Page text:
As director of the Consumer Financial Protection Bureau, Richard Cordray racked up a record of enforcement actions against major lenders. That record, however, has not prevented Cordray’s Ohio gubernatorial campaign from reaping a financial windfall from donors in the lending industry — including some who work at firms that had business before the CFPB, according to campaign finance records reviewed by Capital & Main.

This article originally appeared in Capital & Main [Correction: A previous version of this article incorrectly described a technical "outage" that locked some 440,000 people out of their accounts for two weeks. It was, in fact, a "glitch" that caused account balance issues for 58,000 people for a few days.]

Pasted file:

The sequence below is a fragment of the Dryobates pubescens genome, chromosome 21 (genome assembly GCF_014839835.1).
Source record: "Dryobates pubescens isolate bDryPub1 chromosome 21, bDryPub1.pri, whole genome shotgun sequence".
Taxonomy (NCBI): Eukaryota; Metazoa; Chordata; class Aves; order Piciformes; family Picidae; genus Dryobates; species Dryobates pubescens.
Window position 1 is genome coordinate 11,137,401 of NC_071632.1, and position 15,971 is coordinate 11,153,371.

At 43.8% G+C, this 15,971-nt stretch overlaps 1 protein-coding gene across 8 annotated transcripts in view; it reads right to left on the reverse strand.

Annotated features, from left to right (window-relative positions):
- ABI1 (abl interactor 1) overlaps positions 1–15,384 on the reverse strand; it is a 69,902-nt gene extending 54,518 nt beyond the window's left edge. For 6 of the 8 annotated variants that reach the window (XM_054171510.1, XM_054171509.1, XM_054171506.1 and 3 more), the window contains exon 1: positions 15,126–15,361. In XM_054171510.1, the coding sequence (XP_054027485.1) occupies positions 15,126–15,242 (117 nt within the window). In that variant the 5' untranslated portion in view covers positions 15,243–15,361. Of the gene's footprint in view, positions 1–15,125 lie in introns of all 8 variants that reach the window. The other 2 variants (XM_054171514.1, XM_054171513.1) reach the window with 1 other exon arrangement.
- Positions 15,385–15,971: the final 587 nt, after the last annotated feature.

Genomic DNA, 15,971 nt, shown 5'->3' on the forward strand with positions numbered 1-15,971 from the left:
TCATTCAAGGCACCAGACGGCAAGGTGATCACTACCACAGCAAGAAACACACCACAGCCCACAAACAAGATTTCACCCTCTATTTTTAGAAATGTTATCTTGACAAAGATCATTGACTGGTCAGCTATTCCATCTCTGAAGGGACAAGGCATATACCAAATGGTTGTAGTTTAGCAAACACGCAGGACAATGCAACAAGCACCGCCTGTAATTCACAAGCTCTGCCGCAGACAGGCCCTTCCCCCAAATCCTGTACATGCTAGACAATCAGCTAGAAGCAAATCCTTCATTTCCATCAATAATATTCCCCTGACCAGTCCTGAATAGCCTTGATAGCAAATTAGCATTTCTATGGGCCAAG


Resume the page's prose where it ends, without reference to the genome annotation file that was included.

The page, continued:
Seeking the Democratic nomination for governor of the Buckeye State, he has raised more than $82,000 from donors in the lending industry. Almost all the contributions to Cordray, itemized by the National Institute on Money in State Politics, came between December 2017 and January 2018. Cordray resigned his CFBP post in November.

The latest polling shows Cordray has a double-digit lead over former U.S. Rep. Dennis Kucinich, his closest challenger in the May 8 primary. Polls also suggest he would perform better than Kucinich against the likely Republican candidate.

Asked about the donations, Cordray spokesperson Mike Gwin pointed to the candidate’s reputation as a “tough but fair regulator.”